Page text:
Sunday, November 22, 2009

workingman's school

From Felix Adler, in describing the Workingman's School, New York, 1880:
We are seeking to apply the principle which ought to be at the foundation of every modern scheme of education: namely, that, as experiment conjoined with observation is necessary to the discovery of truth, so object-creating must supplement object-teaching in that rediscovery of truths which it is the purpose of all education to facilitate. Therefore, work instruction is not a something outside the regular instruction; it is an organic part of the regular instruction. It becomes the means of teaching mathematics, for instance, more thoroughly, causing the pupils to work out mathematical truths with their very hands; it becomes the means of teaching natural history more effectively; it is worked into inseparable connection with the entire scheme of the scholar's mental and moral development. It becomes the means of making the hand a wise and cunning hand, by putting more brain into it. But, on the other hand, it also makes the brain a clear and vigorous, and enlightened brain, by giving it the salutary corrective of the demonstrations of the hand. And so the system of work education considered as an advance in education, generally has a value of its own...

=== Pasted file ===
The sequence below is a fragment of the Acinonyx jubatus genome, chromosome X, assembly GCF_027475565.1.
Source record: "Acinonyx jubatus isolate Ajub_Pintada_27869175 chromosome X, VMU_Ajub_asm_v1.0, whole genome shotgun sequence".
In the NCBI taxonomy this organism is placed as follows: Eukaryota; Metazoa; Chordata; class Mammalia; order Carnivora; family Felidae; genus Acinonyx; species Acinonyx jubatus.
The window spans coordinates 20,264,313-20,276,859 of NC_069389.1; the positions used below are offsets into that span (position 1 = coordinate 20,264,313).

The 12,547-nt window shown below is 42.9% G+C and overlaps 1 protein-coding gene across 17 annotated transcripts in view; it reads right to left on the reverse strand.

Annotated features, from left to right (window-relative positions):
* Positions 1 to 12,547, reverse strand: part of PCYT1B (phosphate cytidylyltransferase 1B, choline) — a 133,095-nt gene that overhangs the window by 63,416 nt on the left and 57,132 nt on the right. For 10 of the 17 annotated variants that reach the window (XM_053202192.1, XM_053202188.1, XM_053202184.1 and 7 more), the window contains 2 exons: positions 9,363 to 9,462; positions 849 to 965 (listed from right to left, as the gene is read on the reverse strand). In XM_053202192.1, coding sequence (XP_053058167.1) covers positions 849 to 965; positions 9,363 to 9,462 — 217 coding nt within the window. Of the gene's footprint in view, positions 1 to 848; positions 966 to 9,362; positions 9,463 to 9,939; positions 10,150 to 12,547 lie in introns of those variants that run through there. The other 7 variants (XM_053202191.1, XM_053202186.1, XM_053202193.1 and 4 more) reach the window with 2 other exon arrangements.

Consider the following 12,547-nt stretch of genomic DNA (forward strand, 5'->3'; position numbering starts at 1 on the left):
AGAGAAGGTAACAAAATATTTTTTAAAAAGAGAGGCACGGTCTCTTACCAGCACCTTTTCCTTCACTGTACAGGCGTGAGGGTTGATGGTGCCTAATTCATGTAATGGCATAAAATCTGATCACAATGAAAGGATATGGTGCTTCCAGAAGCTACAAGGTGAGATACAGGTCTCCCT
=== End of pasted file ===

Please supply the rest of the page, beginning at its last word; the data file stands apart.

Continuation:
The Workingman's School is now the Fieldston "Ethical Culture School" and one of the most prestigious independent schools in New York and the US. They still have woodworking grades 1-4 and at this point draw no direct parallel in their literature between manual arts and the moral character development issues that led Adler to found the school in the first place. The roots of manual training are being forgotten, but as long as we have hands we will be called to discover what they can hold and what they can make. And we will be inclined to share what we have learned with others. Ethical Culture School is at 33 Central Park West in the google street view below.

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